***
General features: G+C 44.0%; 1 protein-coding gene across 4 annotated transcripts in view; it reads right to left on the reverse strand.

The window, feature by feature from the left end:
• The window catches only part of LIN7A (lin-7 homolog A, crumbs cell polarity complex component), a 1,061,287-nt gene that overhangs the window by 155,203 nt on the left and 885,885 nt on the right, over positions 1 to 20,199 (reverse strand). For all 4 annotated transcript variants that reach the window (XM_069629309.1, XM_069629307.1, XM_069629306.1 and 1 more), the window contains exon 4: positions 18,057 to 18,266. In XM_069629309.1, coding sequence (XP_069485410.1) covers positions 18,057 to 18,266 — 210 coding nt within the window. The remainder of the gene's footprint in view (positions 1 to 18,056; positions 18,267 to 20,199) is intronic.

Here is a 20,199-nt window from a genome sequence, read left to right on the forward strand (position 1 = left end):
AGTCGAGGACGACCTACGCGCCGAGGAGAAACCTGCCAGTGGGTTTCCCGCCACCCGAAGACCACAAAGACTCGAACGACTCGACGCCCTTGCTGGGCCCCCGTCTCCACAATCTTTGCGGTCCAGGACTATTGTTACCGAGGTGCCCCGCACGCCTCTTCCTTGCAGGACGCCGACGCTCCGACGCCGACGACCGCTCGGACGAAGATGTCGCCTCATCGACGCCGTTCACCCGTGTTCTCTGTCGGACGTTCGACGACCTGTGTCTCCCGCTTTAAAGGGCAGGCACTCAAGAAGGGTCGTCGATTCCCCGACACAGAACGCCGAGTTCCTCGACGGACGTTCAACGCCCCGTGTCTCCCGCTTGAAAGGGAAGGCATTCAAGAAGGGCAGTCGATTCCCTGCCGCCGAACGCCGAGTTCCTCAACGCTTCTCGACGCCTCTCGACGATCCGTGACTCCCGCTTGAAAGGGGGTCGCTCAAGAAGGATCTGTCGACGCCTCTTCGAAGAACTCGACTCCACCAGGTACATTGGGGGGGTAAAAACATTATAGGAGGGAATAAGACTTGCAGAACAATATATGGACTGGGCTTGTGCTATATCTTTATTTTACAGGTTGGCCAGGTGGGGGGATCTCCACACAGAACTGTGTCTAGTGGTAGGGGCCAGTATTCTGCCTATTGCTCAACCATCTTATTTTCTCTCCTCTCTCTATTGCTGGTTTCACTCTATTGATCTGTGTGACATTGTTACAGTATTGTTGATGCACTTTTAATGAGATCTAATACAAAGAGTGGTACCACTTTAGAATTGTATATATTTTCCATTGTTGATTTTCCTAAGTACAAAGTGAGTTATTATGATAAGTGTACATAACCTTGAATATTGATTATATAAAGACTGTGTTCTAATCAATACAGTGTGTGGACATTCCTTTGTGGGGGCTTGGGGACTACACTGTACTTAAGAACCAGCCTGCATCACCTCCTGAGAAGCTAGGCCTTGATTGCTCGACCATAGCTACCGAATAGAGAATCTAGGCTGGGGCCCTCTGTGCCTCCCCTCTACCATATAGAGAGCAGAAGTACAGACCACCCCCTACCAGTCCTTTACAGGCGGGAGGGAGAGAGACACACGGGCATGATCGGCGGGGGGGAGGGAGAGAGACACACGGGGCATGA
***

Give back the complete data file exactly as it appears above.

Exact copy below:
General features: G+C 44.0%; 1 protein-coding gene across 4 annotated transcripts in view; it reads right to left on the reverse strand.

The window, feature by feature from the left end:
• The window catches only part of LIN7A (lin-7 homolog A, crumbs cell polarity complex component), a 1,061,287-nt gene that overhangs the window by 155,203 nt on the left and 885,885 nt on the right, over positions 1 to 20,199 (reverse strand). For all 4 annotated transcript variants that reach the window (XM_069629309.1, XM_069629307.1, XM_069629306.1 and 1 more), the window contains exon 4: positions 18,057 to 18,266. In XM_069629309.1, coding sequence (XP_069485410.1) covers positions 18,057 to 18,266 — 210 coding nt within the window. The remainder of the gene's footprint in view (positions 1 to 18,056; positions 18,267 to 20,199) is intronic.

Here is a 20,199-nt window from a genome sequence, read left to right on the forward strand (position 1 = left end):
AGTCGAGGACGACCTACGCGCCGAGGAGAAACCTGCCAGTGGGTTTCCCGCCACCCGAAGACCACAAAGACTCGAACGACTCGACGCCCTTGCTGGGCCCCCGTCTCCACAATCTTTGCGGTCCAGGACTATTGTTACCGAGGTGCCCCGCACGCCTCTTCCTTGCAGGACGCCGACGCTCCGACGCCGACGACCGCTCGGACGAAGATGTCGCCTCATCGACGCCGTTCACCCGTGTTCTCTGTCGGACGTTCGACGACCTGTGTCTCCCGCTTTAAAGGGCAGGCACTCAAGAAGGGTCGTCGATTCCCCGACACAGAACGCCGAGTTCCTCGACGGACGTTCAACGCCCCGTGTCTCCCGCTTGAAAGGGAAGGCATTCAAGAAGGGCAGTCGATTCCCTGCCGCCGAACGCCGAGTTCCTCAACGCTTCTCGACGCCTCTCGACGATCCGTGACTCCCGCTTGAAAGGGGGTCGCTCAAGAAGGATCTGTCGACGCCTCTTCGAAGAACTCGACTCCACCAGGTACATTGGGGGGGTAAAAACATTATAGGAGGGAATAAGACTTGCAGAACAATATATGGACTGGGCTTGTGCTATATCTTTATTTTACAGGTTGGCCAGGTGGGGGGATCTCCACACAGAACTGTGTCTAGTGGTAGGGGCCAGTATTCTGCCTATTGCTCAACCATCTTATTTTCTCTCCTCTCTCTATTGCTGGTTTCACTCTATTGATCTGTGTGACATTGTTACAGTATTGTTGATGCACTTTTAATGAGATCTAATACAAAGAGTGGTACCACTTTAGAATTGTATATATTTTCCATTGTTGATTTTCCTAAGTACAAAGTGAGTTATTATGATAAGTGTACATAACCTTGAATATTGATTATATAAAGACTGTGTTCTAATCAATACAGTGTGTGGACATTCCTTTGTGGGGGCTTGGGGACTACACTGTACTTAAGAACCAGCCTGCATCACCTCCTGAGAAGCTAGGCCTTGATTGCTCGACCATAGCTACCGAATAGAGAATCTAGGCTGGGGCCCTCTGTGCCTCCCCTCTACCATATAGAGAGCAGAAGTACAGACCACCCCCTACCAGTCCTTTACAGGCGGGAGGGAGAGAGACACACGGGCATGATCGGCGGGGGGGAGGGAGAGAGACACACGGGGCATGA